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‘No concern’ with foot after missing two seasons injured – Boston Herald


Jacque Vaughn was watching closely as TJ Warren’s first official shot in over two seasons left his hands.

Was it going to be short? Was it going to be too long? Was it even going to hit the rim?

All of the above was on the table.

It was Warren’s first NBA action since Dec. 29, 2020, after which he missed back-to-back seasons with a stress fracture in his left foot.

There was nothing wrong with the shot.

Warren pump-faked to get Raptors big man Chris Boucher off his feet, then dribbled into a baseline mid-range jump shot.

Nothing but net.

“That thing was beautiful to watch,” Vaughn said. “I think he enjoyed being out there.”

Warren played 17 minutes in his Nets debut and finished with 10 points on 5-of-11 shooting from the field. He said checking into the game at the 4:14 mark of the first quarter felt like a dream.

“As soon as I checked in it kind of hit me like this is real,” Warren said after the game. “Like I said once I got up and down [the court], it was just like ‘Alright, this is basketball.’ So it was just super fun to be out there competing with the guys.”

Oftentimes players lose trust in a body part that has failed them more than once. Warren said there were no concerns with his foot when he stepped onto the court for the first time. He was complimentary of the Nets training staff and credited them for his ability to finally make a return.

“I put in a lot of work to get back to this point,” he said. “I was super super confident in the way I was feeling, the way I was moving, feel like I was moving pretty good. (It will) only get better from here. I feel great.”


After a freezing-cold shooting stretch, Joe Harris has the hot hand.

Harris shot 5-of-30 from downtown during a five-game stretch from Nov. 22 through Nov. 28 before erupting to hit four threes against the Washington Wizards on Wednesday.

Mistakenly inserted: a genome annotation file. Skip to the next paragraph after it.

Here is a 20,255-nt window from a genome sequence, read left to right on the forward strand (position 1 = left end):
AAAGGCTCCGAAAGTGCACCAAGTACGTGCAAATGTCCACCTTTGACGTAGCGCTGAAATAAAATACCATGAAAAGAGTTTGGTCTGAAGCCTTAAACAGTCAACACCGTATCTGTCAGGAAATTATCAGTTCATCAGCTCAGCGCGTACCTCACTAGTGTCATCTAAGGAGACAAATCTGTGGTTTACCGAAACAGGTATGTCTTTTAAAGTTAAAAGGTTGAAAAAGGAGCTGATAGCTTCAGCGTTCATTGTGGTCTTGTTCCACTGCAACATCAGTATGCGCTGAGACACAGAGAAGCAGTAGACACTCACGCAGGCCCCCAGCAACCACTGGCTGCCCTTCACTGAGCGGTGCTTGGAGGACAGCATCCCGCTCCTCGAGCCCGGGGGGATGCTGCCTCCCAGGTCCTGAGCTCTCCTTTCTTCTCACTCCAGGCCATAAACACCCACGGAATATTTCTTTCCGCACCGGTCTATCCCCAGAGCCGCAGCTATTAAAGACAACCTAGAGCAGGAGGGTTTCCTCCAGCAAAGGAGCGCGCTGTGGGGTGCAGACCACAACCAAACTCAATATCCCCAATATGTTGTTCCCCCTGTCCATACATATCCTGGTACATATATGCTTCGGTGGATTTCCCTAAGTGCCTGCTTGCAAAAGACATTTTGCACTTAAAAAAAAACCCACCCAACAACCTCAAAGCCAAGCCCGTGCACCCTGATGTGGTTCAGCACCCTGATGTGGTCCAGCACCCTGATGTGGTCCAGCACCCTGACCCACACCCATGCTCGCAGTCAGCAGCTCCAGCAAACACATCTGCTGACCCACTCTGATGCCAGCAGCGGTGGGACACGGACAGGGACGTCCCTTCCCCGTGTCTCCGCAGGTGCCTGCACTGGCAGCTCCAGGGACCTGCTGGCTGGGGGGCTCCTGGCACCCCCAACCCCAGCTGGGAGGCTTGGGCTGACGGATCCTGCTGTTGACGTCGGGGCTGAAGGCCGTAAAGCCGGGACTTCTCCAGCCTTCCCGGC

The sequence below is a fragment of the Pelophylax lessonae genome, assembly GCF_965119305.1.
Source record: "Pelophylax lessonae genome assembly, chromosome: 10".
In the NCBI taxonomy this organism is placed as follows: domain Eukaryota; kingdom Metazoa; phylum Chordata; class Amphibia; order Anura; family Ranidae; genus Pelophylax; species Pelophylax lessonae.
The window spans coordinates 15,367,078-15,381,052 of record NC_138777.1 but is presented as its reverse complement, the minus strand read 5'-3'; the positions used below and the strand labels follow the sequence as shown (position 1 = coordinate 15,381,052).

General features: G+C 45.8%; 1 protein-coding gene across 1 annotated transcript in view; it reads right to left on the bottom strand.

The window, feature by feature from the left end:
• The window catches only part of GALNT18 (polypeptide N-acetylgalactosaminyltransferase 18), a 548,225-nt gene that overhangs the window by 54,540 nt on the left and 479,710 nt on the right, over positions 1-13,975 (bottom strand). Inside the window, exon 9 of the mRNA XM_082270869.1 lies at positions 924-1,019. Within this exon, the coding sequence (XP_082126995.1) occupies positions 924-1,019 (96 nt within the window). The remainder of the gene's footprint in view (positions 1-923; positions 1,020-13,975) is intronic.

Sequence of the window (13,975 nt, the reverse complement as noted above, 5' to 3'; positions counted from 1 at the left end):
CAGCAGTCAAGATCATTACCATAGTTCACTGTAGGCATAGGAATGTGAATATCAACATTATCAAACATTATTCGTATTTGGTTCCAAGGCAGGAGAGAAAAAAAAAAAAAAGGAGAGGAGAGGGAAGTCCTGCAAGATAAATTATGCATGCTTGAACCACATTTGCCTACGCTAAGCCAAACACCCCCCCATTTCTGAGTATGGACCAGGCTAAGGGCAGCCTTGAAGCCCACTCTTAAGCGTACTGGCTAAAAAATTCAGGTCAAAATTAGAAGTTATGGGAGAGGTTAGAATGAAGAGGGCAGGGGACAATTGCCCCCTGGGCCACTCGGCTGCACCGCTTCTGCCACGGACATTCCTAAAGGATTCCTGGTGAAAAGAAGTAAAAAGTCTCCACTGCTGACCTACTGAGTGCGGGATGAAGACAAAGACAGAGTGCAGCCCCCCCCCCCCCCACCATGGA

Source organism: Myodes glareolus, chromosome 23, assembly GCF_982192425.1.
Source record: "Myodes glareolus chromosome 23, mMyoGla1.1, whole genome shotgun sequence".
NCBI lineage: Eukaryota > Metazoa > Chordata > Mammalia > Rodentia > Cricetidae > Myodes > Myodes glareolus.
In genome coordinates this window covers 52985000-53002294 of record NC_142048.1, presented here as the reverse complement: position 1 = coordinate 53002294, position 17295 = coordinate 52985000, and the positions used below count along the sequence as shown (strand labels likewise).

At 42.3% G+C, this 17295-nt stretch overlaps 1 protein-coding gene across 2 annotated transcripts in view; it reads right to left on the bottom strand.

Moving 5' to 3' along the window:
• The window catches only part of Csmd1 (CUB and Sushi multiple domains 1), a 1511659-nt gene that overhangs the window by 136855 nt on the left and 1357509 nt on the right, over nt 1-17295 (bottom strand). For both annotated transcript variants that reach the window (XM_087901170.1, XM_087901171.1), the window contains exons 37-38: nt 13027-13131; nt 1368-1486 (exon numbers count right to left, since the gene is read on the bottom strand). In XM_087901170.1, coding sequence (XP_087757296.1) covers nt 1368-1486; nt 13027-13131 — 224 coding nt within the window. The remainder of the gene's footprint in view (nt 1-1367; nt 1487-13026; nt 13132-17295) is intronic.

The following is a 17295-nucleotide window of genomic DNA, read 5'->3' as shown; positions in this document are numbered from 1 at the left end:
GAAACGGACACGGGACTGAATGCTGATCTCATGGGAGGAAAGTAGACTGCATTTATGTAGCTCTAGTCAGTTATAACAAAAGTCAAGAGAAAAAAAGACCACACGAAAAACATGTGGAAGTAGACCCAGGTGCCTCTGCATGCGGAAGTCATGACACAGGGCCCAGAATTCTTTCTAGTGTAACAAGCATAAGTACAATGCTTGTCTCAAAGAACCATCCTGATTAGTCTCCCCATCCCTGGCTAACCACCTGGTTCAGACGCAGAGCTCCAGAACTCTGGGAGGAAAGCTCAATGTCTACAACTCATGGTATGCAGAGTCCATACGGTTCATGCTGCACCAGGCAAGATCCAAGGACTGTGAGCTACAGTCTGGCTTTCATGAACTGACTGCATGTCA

He added another five threes on seven attempts before fouling out of the Nets’ victory over the Raptors on Friday.

Head coach Jacque Vaughn has started Harris in place of the injured Ben Simmons (calf strain) but was noncommittal when presented with the idea that Harris plays better as a starter. Prior to Simmons’ injury, Harris had come off the bench after dealing with foot soreness, and Royce O’Neale replaced him in the starting lineup.

“I’m really trying to get the guys to not lean on that [idea of starting roles],” Vaughn said. “Prime example is the other night we played, Cam Thomas did not play in the first half at all. And then he played 19 of 24 minutes in the second half. That’s the mindset we want to have. I had no problems, no qualms about putting Cam in tonight at the end of a game.

“So that’s where I want to get to is to have complete confidence in the group, and they have complete confidence that if they’re starting, not starting, missing two games, playing five in a row, they’re doing it for the sake of the team.”


The Nets host the Eastern Conference champion Boston Celtics on Sunday. Irving said the team doesn’t want the end of the fourth quarter against the Raptors — where Toronto whittled a 36-point lead ultimately down to seven — to spill over into Boston.

“It turned into a little bit of an All-Star game at the end,” Irving said. “Just a lot of easy baskets that Toronto was getting. Just for us to be a good team, we just got to play for a full 48 minutes.”

Kevin Durant said the key to handling the Celtics is being as solid on all ends as they are.

“We can’t make mistakes ourselves, because they capitalize on it,” he said. “So we just got to be solid, be ready to play. I’m excited about it.”



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